Aesthetic changes continue at the Turin based outfit following the recent decision to redesign the club logo which introduced the minimalist white letter J on a black background.
Two years ago Juventus announced they were radically overhauling their club crest and now it appears the Serie A champions may be preparing to make an even bigger break with tradition and ditch their famous black-and-white striped shirts after 116 years.
Gazzetta dello Sport as well as a number of social media feeds on Wednesday published what they said were leaked photographs of the 2019/20 "home" strip. In a dramatic departure, the shirt featured one black half and one white half, divided by a thin pink line.
Juventus would not confirm the kit change. "We never comment leaks or rumours," a spokesman told Reuters. But the pictures, which included the shirt being worn by first-team players Paulo Dybala and Federico Bernardeschi, quickly stirred up controversy.
The English language blog "Black and White and Read All Over" said that the change "pretty much means Juventus will be ditching their history for a year in the hopes of making more of a fashion statement more than anything else."
Founded by students in 1897, Juventus initially played in pink but that colour quickly fell out of favour, especially as they did not want to be confused with Palermo -- who wear pink until this day.
One of the Juventus players, Englishman John Savage, had connections to Notts County and in 1903 asked if they could send a replacement. The English club agreed and ever since, Juventus have been playing in their familiar zebra stripes.
Although the release of new kits is seen as a key part of modern football marketing, it is rare for teams to do more than tinker around the edges of the so-called "home kit".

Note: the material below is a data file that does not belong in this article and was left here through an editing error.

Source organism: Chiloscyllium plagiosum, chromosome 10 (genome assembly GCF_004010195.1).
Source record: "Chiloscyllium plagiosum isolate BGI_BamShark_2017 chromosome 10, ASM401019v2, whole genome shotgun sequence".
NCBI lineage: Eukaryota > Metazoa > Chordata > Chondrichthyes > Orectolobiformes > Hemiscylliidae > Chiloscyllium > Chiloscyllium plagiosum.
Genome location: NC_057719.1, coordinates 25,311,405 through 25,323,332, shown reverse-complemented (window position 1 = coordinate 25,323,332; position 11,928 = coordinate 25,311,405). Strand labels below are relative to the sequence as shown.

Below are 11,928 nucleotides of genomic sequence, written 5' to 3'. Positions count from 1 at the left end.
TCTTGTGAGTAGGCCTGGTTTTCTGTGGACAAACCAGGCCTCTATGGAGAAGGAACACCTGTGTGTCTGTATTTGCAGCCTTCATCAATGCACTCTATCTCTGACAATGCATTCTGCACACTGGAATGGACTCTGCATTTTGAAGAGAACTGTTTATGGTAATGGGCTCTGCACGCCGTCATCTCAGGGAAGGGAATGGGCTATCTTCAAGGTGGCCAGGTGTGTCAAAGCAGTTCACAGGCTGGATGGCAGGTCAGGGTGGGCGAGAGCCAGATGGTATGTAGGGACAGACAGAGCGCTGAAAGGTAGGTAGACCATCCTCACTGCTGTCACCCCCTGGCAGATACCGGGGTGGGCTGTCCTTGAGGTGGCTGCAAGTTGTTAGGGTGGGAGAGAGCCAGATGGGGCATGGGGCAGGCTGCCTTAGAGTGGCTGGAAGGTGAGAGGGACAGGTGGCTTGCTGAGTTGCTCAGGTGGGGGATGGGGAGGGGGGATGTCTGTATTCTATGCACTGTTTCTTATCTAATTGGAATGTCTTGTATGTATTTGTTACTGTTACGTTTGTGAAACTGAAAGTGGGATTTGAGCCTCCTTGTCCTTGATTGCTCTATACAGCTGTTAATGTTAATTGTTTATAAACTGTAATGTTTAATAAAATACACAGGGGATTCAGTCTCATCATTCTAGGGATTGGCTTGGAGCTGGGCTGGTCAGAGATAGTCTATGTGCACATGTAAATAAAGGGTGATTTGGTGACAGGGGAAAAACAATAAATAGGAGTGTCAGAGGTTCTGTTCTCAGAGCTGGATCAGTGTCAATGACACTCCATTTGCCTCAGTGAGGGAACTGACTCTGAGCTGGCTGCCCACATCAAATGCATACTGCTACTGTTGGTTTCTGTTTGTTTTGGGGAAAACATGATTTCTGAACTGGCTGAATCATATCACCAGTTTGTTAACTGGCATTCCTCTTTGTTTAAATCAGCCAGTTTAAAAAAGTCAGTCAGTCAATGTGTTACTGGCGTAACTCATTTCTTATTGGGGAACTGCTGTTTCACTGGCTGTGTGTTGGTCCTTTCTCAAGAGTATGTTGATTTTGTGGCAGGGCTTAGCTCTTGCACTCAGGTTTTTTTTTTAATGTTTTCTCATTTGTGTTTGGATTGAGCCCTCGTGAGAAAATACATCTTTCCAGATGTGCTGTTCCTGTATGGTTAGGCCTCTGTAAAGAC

One notable exception was Brazil. Their combination of gold shirts and blue shorts is one of the most iconic kits in football but they only adopted it in 1953.
Previously, they played in white which became seen as unpatriotic due to the lack of national colours.
Following their failure to win the 1950 World Cup on home soil, the Correio da Manha newspaper ran a competition to design a new kit, won by 19-year-old Aldyr Garcia Schlee. Brazil have worn his Canarinho (Canary kit) ever since.
Liverpool used to play in red shirts, white shorts and white socks only adopted their all-red kit in 1964 when the then manager Bill Shankly thought it would have a psychological impact on opponents.
Coincidence or not, both Brazil and Liverpool went on to enjoy years of success after their kit changes.
However, playing with tradition is not something to be taken lightly. When the Red Bull energy drinks manufacturer took over at Austrian club Salzburg in 2005, they changed to the traditional purple kit to their corporate colours of white and red.
When fans pleaded for them to rethink, the club made one concession: the goalkeeper's away kit would feature purple socks. Fans were so annoyed that they formed a breakaway club.